This course encourages students to think critically about the criminal justice system and the current system of punishment, while allowing them to experience first-hand some of the cutting edge approaches to problem solving being implemented in New York Courts and non-profits. It enables students to develop competency and confidence in both traditional and non-traditional practice skills and self-management skills that are often required in criminal practice, including self-care, self-awareness, and self-reflection. Students work on improving oral and written communication and reflect on the effects on community members of the procedures employed in many courts and the role played by the physical space itself, including the lack of guidance for many defendants once their court procedures are over, positive ways to communicate with defendants and victims of crime, and problem-solving skills.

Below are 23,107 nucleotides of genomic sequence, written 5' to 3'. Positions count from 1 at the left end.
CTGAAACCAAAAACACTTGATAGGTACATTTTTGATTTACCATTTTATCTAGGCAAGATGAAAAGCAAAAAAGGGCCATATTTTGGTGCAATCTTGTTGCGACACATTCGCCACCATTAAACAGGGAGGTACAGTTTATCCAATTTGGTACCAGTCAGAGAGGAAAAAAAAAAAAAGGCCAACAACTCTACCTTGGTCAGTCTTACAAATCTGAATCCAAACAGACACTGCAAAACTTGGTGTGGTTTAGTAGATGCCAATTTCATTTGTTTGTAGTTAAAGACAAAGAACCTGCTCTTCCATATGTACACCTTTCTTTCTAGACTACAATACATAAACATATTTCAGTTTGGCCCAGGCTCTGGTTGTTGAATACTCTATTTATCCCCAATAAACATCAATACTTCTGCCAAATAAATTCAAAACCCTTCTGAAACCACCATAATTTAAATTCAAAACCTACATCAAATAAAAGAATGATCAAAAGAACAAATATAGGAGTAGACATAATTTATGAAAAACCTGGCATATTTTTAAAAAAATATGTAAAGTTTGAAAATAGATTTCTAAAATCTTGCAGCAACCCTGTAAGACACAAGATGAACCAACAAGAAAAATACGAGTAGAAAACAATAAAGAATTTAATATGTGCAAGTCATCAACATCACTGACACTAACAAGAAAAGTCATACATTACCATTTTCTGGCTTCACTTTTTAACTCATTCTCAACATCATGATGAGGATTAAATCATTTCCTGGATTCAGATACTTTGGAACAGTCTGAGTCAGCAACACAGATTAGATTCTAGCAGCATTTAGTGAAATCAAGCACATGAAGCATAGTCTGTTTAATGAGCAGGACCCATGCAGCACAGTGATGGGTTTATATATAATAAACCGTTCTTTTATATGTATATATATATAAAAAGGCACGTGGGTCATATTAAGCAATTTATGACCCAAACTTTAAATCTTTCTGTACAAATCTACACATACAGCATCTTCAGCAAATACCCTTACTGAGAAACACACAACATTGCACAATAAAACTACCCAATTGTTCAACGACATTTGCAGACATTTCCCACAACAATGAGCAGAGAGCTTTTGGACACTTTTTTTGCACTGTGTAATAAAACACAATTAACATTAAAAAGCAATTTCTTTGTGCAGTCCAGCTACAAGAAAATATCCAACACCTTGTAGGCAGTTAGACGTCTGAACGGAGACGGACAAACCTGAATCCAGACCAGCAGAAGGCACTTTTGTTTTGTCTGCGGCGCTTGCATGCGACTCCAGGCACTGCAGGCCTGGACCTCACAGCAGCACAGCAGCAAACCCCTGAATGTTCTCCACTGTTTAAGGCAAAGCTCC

This course functions as a seminar—with simulations and readings—in addition to a number of site visits and guests speakers. Students study problems with the current criminal justice system, including the traditional exclusion of victims from the process of “justice,” problems with recidivism, distrust of the system within low income communities and communities of color, poor relations between communities and police, prison overcrowding and the creation of an underclass, the dehumanizing effects of the criminal justice process, the cash bail system, and more. The course simulates a restorative approach to various stages of criminal procedures in class, with students learning how to use restorative justice circles for community building, and problem solving. Students visit a number of community courts to see the how these programs work and differ from other courts. This course invites judges and lawyers into the classroom to share experiences and thoughts. When students observe or participate in the Community Courts, they engage in written self-reflection through journaling or blogging, and work on one more formal paper reflecting on whether these programs improve upon existing practices, how they might be used more widely, what the limitations are, what the role for lawyers or judges should be, or suggestions for improvement.
Recommended for the Following Pathways: Civil Rights/Civil Liberties; Criminal Defense; Criminal Prosecution